JB: All the poetry and spoken word has been written by me. I’ve always been a lover of English and the written word and in this case, I feel that it provides an additional dimension to an album. It becomes more like a piece of art, less like a collection of frequencies. I think a lot gets lost these days, especially now that the mp3 has begun to dominate over the physical release. The ‘album’ is slowly being forgotten, I’m hanging onto it with every ounce of strength I can muster but you can’t fight demand forever.
The quotes listed on the inner sleeve of the last two albums have been pulled from various sources. I wanted to find quotes that reflected what I was attempting to portray with the ‘Themes’ concepts. Something to rubber stamp the release, tie it up with a proverbial bow.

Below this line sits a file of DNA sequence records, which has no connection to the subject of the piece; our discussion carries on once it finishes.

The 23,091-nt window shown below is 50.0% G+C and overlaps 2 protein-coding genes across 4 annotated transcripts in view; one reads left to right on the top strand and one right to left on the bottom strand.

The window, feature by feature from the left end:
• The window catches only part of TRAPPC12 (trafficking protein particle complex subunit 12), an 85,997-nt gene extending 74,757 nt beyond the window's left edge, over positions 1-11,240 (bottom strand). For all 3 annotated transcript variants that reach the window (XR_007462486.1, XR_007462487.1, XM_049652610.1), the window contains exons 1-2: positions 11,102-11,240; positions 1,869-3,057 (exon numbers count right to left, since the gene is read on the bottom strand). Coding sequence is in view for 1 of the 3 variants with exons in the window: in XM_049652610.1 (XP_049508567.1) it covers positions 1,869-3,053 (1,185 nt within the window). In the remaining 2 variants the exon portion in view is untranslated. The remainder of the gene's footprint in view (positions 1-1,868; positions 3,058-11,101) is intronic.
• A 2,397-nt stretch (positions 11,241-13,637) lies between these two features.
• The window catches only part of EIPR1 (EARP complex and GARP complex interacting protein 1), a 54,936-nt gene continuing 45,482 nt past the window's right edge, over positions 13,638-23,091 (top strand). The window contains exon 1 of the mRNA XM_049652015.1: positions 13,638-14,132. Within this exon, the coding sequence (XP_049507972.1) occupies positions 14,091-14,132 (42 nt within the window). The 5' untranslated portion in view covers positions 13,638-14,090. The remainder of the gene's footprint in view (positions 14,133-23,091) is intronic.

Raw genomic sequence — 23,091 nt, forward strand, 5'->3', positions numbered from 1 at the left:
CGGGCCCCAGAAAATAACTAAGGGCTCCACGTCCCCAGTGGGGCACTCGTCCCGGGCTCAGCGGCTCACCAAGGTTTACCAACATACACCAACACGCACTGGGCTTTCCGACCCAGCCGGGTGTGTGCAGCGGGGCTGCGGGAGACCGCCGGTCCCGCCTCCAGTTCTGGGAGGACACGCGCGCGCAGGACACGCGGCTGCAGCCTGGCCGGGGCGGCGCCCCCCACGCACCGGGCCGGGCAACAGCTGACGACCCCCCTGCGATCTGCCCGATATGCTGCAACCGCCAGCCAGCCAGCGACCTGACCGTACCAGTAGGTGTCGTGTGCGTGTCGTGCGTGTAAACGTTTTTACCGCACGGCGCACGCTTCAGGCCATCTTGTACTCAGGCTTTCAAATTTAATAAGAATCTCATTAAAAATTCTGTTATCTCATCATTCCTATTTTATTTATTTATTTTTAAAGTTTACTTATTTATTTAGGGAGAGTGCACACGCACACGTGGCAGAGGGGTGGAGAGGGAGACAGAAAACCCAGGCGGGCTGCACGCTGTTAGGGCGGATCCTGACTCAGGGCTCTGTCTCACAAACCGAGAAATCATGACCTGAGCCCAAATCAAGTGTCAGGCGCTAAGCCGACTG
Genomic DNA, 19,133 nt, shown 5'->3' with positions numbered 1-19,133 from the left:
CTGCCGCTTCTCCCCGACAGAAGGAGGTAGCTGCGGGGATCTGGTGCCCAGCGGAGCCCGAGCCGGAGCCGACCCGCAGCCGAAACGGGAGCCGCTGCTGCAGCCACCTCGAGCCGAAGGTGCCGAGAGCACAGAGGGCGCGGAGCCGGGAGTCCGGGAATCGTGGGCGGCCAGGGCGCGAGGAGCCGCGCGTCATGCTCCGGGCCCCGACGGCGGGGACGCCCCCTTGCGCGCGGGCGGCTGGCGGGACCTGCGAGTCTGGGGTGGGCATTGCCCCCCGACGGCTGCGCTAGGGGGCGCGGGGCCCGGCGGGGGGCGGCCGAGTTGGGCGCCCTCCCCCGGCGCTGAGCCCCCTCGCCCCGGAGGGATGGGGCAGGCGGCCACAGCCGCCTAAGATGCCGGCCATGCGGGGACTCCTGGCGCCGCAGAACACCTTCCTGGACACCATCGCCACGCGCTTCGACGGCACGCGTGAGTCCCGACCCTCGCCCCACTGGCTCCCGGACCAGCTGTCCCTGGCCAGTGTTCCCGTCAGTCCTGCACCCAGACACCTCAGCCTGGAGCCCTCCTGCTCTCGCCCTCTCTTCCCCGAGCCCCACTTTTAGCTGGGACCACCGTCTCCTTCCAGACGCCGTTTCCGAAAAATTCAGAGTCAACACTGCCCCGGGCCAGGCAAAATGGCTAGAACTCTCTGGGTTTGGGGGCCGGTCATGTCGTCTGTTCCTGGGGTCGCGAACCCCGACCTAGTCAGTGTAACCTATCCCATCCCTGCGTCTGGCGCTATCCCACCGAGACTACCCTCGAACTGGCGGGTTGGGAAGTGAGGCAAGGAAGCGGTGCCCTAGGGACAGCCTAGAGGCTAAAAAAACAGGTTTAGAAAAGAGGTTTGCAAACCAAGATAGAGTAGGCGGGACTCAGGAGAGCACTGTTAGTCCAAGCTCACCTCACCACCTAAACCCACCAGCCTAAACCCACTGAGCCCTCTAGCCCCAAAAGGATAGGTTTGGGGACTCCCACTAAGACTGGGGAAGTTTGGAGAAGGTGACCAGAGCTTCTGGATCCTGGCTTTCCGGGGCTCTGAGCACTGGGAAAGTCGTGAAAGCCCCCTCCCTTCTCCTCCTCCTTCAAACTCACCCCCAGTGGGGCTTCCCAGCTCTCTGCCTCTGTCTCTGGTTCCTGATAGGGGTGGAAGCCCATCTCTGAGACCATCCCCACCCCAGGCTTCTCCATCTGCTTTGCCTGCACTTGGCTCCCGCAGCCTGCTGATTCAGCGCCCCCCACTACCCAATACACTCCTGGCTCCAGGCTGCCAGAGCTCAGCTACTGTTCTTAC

ID:UD: ID:UD: What has been the hardest part of each of your releases?
JB: Definitely the conscious effort to avoid repetition. It’s quite difficult with non-vocally orientated industrial to avoid treading similar paths album after album. Certainly if you want to retain the same feel and sound for the project. I have allowed myself to experiment with ESA but it’s important to know where to draw the line. Evolution is crucially important to me but I will never want to take away from what ESA is all about at the core.
I also think I make things harder for myself inadvertently. For me if you’re going to release something and go through that stress and hard work, then the release HAS to be worthy. It must supersede any previous work. This, as you can guess, can become extremely difficult, with benchmarks being set consistently higher: at some point you’re gonna have to stop for air.
ID:UD: I read somewhere that you were going to rent a log cabin to get into the writing process. How did that turn out and would you only allow people to address you as Ash during that time?